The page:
The group behind the USB standard has begun work on a new connector that's designed to fix a two-decade-old problem: it can be hard to tell which way is up.
The Type-C connector will make Universal Serial Bus more like Apple's Lightning connector, which is used on newer iPads and iPhones. With it, customers don't have to make sure the connector is flipped upside-down compared to the port.
USB is burdened by a variety of different connectors today, meaning that customers often must have the right cable to plug in the right camera, external hard drive, phone, printer, or thumb drive. But the Type-C connector is designed to sweep away all these predecessors with a single, all-purpose port.
"This new industry standards-based thin connector, delivering data, power and video, is the only connector one will need across all devices," Alex Peleg, vice president of Intel's Platform Engineering Group, said in a statement. "Intel is excited to see the development of the new thin Type-C connector as it will enable an entirely new super thin class of devices from phones to tablets, to 2-in-1s, to laptops to desktops and a multitude of other more specific-usage devices."
That's significant, given that the arrival of the higher-speed USB 3.0 technology has brought even more cables and connectors to market. Potentially confusing to people, one of these connectors looks identical to old-style USB connectors except that its interior plastic is blue.
However, we won't know what it looks like until next year.
"Unfortunately, we are not yet ready to share illustrations of the proposed new connector," Brad Saunders, chairman of the USB 3.0 Promoter Group, said Wednesday in an e-mail to CNET. "At this point, we are still in the process of selecting between a couple of alternatives so it would be premature to share something that might be a bit misleading."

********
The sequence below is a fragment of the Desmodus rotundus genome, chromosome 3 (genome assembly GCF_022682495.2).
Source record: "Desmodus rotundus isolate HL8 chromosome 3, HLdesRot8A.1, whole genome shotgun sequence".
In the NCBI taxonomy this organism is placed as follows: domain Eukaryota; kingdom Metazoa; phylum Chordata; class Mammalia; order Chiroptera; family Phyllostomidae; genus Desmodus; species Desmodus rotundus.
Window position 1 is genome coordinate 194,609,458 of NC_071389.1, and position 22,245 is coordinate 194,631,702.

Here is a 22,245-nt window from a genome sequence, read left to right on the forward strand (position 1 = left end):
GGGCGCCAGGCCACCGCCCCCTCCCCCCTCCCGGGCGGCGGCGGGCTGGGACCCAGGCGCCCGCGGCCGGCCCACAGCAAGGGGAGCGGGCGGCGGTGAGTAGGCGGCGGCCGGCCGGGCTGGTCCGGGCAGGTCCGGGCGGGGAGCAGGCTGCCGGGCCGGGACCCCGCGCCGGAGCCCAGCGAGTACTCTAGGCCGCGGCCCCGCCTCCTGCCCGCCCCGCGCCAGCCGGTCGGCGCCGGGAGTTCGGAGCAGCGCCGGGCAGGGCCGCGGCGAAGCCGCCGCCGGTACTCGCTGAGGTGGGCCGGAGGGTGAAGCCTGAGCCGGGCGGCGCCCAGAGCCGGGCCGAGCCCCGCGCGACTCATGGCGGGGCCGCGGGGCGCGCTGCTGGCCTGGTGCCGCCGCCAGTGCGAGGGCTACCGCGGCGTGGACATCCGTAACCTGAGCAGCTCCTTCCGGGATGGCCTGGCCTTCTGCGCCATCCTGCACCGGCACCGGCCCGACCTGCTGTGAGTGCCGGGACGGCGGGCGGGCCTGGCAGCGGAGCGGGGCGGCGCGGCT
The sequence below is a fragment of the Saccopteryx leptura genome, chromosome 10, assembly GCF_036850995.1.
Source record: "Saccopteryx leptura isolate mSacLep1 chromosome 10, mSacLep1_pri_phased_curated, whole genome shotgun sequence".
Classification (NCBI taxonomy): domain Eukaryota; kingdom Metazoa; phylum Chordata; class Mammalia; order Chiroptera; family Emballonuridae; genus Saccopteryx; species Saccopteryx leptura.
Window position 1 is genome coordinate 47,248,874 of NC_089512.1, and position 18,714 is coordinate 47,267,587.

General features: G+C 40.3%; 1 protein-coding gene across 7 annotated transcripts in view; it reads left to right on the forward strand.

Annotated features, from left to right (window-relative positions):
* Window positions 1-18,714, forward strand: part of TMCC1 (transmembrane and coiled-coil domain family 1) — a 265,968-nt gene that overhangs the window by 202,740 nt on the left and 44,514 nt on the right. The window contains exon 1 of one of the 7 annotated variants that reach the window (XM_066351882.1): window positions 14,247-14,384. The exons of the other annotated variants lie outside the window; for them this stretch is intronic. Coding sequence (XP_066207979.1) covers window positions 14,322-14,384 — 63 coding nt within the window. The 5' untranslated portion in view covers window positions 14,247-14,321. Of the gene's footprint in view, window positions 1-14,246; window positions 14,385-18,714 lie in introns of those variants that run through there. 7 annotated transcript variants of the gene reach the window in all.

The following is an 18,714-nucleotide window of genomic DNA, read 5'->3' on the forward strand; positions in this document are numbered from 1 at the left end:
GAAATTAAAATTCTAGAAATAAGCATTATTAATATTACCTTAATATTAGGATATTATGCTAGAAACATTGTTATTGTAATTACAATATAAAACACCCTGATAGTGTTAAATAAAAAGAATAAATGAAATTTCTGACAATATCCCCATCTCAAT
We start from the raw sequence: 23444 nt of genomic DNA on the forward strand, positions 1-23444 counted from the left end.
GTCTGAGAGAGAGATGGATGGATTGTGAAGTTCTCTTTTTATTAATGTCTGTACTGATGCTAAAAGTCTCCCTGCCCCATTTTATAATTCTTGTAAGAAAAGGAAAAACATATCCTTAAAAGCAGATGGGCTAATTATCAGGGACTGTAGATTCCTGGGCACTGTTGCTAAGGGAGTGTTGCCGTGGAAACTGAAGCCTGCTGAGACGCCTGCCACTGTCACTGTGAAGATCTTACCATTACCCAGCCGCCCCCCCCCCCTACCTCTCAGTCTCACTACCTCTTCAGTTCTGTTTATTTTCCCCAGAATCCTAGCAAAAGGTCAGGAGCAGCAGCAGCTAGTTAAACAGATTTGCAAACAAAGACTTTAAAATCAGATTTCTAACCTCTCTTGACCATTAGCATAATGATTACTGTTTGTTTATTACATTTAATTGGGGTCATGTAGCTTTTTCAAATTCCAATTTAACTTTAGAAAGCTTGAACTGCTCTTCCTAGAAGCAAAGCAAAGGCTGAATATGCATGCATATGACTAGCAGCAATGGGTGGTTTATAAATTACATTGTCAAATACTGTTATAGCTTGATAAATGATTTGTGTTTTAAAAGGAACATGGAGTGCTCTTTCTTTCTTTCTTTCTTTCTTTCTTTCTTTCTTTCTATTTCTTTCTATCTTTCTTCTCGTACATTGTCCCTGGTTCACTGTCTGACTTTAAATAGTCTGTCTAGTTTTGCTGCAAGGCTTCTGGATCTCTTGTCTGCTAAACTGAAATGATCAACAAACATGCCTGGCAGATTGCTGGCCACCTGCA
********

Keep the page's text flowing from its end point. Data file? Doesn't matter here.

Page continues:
The new Type-C connector also will bring other improvements when the specification is finished in mid-2014, the USB Implementors Forum announced (PDF) on Wednesday:
A small size, comparable to the USB Micro-B connector that's commonly used to charge mobile phones. That'll make it fit more easily not only on mobile devices but also on ever-thinner laptops, flat-panel TVs, and other space-constrained devices.
A design that will accommodate faster data-transfer rates of the future. Today's USB 3.0 reaches 5 gigabits per second, but the USB oversight group has finished the USB 3.1 specification that extends to 10Gbps.
Support for better power charging. USB improvements in recent years have emphasized the ability to carry more electrical current for faster charging of USB-connected devices.
The new USB connector is an "entirely new design tailored to work well with emerging product designs," the USB-IF said.
Updated at 6:49 a.m. PT and 11:29 p.m. PT to note that the USB group isn't yet ready to reveal what its proposed designs for the new USB connector actually look like and to clarify that the standard is for PCs as well as gadgets that plug into them.